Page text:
Deferred compensation refers to money received in one year for work performed in a previous year — often many years earlier. Typically, you receive deferred compensation after retiring or leaving employment. Although tax-advantaged retirement plans such as 401k accounts are technically deferred compensation plans, the term deferred compensation in general use refers to "nonqualified" plans, or those that don't provide any special tax treatment. If you're receiving deferred compensation, or considering an offer than includes a deferred compensation plan, it's important to understand what you can do to reduce your tax bill.
• Normally, you pay income tax on deferred compensation when you receive the deferred payment, rather than when you earn it.
• Receiving your deferred compensation in installments over several years can reduce your tax bill, because the smaller installment payments will typically be taxed at a lower rate than a larger lump-sum payment will be.
• If you take your deferred compensation payments over a period of 10 years or more, those payments will be taxed in the state where you reside, rather than in the state in which you earned the compensation, possibly reducing your state income taxes.
How deferred compensation is taxed
Generally speaking, the tax treatment of deferred compensation is simple: Employees pay taxes on the money when they receive it, not necessarily when they earn it.
- For example, say your employer provides you $80,000 a year in salary and $20,000 a year in deferred compensation.
- You work there for 10 years, and after retiring, you get your deferred compensation in a lump sum.
- Each year you work, you'll be taxed only on $80,000 worth of income.
- The year you receive your deferred money, you'll be taxed on $200,000 in income—10 years' worth of $20,000 deferrals.
There are different ways to structure the payment of deferred income, but your options depend on the plan details as set up by the employer. The distribution schedule is almost always pre-determined and specified in the document that controls the administration of the deferred compensation plan. In other words, it's critical to understand from the beginning what your options will be down the road.
Installment plans can reduce tax bite
If you make $20,000 for 10 years, you'll pay considerably less in taxes than you would if you made $200,000 in one year, because of the progressive nature of U.S. income tax, in which people with higher incomes typically pay higher rates.
This is also true with deferred compensation. If you get your deferred money in a single lump sum, it could push you into a much higher tax bracket for that year. As a result, you'll likely pay more of your deferred compensation in taxes than you would if you had received the money in installments over five, 10 or more years.
"The absolute biggest mistake that most individuals make when they elect to take deferred compensation is choosing the lump-sum option" instead of installments, says Ted Jenkin, co-CEO of Oxygen Financial in Atlanta and columnist with the Wall Street Journal's "The Experts."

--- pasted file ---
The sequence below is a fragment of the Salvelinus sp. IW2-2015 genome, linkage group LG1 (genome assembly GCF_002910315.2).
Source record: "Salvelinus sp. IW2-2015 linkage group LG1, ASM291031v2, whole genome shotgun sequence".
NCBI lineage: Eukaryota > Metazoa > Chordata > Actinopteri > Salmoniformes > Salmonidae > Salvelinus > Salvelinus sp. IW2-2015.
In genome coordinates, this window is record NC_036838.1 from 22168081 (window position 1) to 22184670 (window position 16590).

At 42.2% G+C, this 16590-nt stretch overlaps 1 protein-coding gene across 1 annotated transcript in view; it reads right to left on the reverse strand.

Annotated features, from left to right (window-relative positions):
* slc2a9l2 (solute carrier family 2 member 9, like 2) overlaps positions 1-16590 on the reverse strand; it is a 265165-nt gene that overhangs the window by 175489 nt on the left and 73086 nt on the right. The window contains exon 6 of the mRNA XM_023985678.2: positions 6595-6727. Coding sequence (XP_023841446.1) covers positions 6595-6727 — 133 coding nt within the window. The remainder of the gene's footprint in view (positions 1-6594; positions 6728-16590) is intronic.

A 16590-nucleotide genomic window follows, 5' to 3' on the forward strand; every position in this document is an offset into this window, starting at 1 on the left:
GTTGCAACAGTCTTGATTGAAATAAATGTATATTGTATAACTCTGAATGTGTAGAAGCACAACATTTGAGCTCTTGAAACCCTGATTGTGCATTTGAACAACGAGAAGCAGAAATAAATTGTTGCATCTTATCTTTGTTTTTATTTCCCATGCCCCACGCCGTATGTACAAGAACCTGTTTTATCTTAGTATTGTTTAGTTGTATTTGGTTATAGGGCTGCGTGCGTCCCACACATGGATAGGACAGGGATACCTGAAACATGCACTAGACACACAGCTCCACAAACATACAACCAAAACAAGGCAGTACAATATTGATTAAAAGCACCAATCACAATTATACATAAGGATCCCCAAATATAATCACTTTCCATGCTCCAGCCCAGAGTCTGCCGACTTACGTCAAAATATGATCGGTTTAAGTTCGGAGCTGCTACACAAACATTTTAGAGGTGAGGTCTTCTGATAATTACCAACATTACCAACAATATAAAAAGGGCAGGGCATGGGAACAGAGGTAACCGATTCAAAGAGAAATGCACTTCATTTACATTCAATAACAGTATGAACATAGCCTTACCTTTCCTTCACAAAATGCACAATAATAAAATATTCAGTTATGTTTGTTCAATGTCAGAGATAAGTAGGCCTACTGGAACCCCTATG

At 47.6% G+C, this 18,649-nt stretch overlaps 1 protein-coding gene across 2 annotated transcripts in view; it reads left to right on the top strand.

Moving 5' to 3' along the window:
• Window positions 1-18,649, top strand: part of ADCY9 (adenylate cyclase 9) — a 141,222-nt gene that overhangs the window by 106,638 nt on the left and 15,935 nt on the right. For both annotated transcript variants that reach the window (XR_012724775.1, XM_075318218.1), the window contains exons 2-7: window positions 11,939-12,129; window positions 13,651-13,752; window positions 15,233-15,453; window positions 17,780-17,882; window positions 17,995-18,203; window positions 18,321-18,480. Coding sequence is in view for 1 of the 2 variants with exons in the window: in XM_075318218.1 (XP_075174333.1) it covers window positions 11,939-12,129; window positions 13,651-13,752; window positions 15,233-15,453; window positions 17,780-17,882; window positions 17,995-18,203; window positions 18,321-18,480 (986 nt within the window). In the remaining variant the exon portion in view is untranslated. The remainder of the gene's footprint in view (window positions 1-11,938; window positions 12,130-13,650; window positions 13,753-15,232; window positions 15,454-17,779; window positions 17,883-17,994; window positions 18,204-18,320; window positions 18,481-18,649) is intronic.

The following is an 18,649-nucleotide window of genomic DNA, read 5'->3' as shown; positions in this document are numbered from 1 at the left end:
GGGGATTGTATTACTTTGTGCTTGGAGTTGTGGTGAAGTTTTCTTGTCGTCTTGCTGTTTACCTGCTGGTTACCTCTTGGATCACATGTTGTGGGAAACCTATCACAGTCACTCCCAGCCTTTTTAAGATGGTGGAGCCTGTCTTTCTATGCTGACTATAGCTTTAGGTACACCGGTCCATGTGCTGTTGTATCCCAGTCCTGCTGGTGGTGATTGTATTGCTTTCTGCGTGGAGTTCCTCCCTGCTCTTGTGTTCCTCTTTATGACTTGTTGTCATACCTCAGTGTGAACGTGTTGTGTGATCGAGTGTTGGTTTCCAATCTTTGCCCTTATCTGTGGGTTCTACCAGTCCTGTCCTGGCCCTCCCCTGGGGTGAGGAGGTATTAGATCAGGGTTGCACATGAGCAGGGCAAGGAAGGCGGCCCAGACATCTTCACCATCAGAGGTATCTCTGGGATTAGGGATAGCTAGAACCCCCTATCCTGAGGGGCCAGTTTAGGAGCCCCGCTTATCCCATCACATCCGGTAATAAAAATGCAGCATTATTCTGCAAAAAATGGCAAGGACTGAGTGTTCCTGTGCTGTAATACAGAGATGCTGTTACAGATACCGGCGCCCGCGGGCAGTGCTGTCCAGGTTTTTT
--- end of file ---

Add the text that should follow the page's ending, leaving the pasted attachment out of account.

TurboTax Tip: If you choose to take your deferred compensation in a lump sum, you might be able to offset some of the tax on it by bunching tax deductions, such as making two years of charitable contributions or real estate tax payments in the same tax year that you receive the lump sum.
Residence can affect overall tax status
Your federal tax obligations for deferred compensation will be the same regardless of where you live when you receive the money. However, where you live could have a significant impact on your state tax liability—if your payments are structured the right way.
"Generally, deferred compensation is taxable in the state where the employee worked and earned the compensation, regardless of whether the employee moves after retirement," says David Walters of Palisades Hudson Financial Group in Portland, Oregon.
"However, if the employee has elected to take the deferred compensation payments over a period of 10 years or more, the deferred compensation payments are taxed in the state of residence when the payments are made." This can make a big difference if you move to a state that has no state income tax, such as Florida, Washington or Nevada, or at least to one with a lower income tax than where you earned the money.
Bunching tax deductions can offset lump sum
If your deferred compensation comes as a lump sum, one way to mitigate the tax impact is to "bunch" other tax deductions in the year you receive the money. "Taxpayers often have some flexibility on when they can pay certain deductible expenses, such as charitable contributions or real estate taxes," Walters says.
Doubling up on these expenses in the year of the distribution by accelerating the following year's charitable contribution or real estate tax payment (paying next year’s ahead of time so that you get a bigger tax deduction in the year of your distribution) can keep the lump sum distribution income from being taxed at the highest tax rates.
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